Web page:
Tag Archives: majority

Can You Declare Anyone Non Muslim Through Legislation?

By Raza Habib Raja

Democracy is much more than majority

Right now, after 28th May, an issue being increasingly discussed is the status given to Ahmedis through the controversial Second Amendment.

Frankly I would like to say at the onset that I think the Second Amendment is one of the blackest and most shameful acts of legislations ever passed in the National Assembly. Its reprehensible content is reinforced by the fact that it was not an ordinance imposed by a dictator but actually passed by majority through legislative process.

The Second Amendment was passed unanimously and compared to other controversial legal ordinance such as Hadood, appears to have a “democratic’ semblance.   In fact at times more than the religious arguments the supporters of the Second  Amendment come up with the “democratic” defense.

 Supporters say that after all democracy is a game of numbers and if the law was passed unanimously then it reflected the entire collective will of the people. They also say that democracy has to be consistently interpreted and applied. They say that you cannot be “selective” about democratic norms and apply it to your own wishes. The votes cast by the representatives are the most appropriate approximation of the public will and if a bill is passed unanimously then public will has to prevail. The art of legislation is the way of ensuring prevalence of public will.

Though apparently supported by “democratic” credentials, a critical look would reveal that actually this argument is flawed on at least two major accounts. Continue reading

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Filed under Democracy, human rights, Law, Liberal Democratic Pakistan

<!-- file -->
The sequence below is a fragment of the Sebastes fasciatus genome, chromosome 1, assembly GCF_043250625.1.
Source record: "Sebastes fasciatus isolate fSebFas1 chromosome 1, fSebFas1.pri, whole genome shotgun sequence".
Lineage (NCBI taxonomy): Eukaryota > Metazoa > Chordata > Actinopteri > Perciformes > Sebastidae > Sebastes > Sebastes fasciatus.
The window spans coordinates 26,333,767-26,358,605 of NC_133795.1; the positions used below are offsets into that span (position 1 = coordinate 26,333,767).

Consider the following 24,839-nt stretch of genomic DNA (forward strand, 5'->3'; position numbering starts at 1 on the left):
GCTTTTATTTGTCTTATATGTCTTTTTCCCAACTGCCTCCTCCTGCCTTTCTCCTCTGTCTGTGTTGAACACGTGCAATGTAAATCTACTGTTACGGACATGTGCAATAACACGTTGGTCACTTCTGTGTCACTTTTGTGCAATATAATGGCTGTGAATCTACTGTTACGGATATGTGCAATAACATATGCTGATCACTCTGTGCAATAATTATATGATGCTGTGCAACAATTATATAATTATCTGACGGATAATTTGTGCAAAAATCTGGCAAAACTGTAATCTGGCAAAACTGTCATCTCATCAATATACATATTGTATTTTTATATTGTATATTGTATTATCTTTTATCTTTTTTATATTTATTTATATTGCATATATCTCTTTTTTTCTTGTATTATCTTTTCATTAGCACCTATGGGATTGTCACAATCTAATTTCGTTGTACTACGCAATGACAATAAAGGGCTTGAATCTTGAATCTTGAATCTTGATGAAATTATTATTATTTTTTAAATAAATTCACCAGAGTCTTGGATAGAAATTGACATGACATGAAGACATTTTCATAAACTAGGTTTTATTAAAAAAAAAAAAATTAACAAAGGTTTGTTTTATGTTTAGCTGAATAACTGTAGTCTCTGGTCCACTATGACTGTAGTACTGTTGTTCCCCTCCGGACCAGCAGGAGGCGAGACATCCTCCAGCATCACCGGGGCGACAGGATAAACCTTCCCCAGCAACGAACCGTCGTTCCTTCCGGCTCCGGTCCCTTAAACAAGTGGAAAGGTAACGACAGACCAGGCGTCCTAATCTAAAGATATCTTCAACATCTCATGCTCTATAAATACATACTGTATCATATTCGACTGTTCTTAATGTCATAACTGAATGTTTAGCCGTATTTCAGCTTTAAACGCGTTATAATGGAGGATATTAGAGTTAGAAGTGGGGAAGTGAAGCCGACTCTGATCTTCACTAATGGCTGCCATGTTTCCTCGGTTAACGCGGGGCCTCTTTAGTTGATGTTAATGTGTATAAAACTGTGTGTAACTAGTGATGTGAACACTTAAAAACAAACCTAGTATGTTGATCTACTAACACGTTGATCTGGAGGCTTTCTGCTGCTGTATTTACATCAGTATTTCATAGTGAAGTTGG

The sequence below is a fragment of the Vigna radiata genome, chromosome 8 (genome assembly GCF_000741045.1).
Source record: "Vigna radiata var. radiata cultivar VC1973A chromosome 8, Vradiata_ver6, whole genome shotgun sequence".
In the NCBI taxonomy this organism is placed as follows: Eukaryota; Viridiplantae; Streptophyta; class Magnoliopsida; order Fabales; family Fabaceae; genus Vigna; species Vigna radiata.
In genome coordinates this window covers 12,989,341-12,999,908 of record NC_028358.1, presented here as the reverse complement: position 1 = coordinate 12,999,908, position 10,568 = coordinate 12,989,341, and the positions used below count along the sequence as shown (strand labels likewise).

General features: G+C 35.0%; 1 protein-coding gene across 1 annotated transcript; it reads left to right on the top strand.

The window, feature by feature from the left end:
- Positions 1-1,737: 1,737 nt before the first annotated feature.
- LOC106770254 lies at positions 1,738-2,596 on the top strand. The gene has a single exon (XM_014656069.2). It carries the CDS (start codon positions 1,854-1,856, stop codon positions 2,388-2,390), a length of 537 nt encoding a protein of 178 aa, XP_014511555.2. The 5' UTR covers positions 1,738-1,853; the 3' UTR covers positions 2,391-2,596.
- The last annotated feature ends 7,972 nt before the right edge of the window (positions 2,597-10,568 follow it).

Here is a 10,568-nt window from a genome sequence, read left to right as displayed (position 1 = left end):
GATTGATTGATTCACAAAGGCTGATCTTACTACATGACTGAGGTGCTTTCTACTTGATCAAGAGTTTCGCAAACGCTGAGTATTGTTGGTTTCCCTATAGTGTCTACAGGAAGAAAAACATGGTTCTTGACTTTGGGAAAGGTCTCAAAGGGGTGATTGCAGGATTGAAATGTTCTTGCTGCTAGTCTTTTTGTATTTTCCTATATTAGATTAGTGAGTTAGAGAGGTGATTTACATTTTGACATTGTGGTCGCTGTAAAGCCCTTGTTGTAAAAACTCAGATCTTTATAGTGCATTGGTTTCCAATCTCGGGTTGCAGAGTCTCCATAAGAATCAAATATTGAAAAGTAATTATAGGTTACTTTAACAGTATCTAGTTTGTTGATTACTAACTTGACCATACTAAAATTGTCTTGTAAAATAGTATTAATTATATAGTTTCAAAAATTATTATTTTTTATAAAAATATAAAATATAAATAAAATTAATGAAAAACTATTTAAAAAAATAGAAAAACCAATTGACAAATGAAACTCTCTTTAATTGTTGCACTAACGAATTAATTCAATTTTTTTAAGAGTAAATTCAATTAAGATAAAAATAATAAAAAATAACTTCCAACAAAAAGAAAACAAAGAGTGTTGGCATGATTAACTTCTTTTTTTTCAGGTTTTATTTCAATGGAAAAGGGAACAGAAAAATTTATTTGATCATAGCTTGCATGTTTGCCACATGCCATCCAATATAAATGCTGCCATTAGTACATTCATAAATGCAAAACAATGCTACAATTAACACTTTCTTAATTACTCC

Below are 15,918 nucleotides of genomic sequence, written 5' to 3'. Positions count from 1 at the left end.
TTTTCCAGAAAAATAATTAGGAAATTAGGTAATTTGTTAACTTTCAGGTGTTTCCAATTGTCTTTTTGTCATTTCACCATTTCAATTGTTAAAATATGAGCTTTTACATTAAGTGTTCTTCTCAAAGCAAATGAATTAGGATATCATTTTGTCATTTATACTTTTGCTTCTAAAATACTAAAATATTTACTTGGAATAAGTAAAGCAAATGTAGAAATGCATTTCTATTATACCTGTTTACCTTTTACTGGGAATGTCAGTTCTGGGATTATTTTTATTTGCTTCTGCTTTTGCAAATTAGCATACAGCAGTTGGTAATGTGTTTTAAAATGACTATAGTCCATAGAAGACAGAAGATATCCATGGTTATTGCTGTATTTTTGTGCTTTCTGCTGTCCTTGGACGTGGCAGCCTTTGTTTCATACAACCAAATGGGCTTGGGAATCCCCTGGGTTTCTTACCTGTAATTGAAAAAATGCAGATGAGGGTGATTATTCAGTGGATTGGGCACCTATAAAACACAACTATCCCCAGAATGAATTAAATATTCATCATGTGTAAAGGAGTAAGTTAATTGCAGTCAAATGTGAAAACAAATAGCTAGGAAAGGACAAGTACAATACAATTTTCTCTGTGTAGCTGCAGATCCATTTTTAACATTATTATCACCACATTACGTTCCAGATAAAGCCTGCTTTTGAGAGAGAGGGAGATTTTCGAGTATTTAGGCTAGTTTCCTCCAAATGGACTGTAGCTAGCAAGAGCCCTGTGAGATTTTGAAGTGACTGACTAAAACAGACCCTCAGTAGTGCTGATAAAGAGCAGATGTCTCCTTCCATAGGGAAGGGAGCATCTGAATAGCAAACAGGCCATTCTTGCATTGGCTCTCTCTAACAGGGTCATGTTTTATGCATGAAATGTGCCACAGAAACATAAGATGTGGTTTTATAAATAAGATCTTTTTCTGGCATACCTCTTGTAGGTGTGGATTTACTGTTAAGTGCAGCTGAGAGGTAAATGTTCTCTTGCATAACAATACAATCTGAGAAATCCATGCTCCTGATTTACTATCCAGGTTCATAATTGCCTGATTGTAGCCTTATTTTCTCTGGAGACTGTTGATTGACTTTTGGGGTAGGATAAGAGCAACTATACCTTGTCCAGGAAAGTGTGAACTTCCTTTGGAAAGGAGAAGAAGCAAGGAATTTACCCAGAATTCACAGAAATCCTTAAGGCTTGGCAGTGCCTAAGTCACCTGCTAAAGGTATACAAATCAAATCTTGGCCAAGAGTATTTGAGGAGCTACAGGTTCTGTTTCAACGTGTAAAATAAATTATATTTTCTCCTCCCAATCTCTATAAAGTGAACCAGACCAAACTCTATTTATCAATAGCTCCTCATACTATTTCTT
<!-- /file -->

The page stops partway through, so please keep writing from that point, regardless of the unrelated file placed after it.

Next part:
Urdu and I

IN FIRST PERSON

Noted filmmaker MAHESH BHATT makes an impassioned plea to save Urdu from extinction here

Photo: K. Bhagya Prakash

Man is memory, and memory is sound. The first sound that resonates in my heart is the Urdu word “Shireen”, meaning sweet; the name of my mother, who was by birth a Shia Muslim and remained one till the end of her days.

Shadowing that sweet memory is a bitter one. My mother couldn’t marry my Hindu father because my father couldn’t go against the wishes of his staunch Brahmin family in post-Partition India. She concealed her Muslim identity in the predominantly Hindu area of Mumbai’s Shivaji Park where we lived because, in spite of the Nehruvian vision of India as a plural and diverse nation, the rising Hindu fundamentalist movement looked upon the minority Muslim community as the enemy within. So, to arm herself from a possible Hindu backlash, she tried her best to fit in by submerging her true identity. “Do not call me by my Muslim name,” she would caution us in private. “I do not want the world to know about my Muslim identity.” Continue reading

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Filed under India, Urdu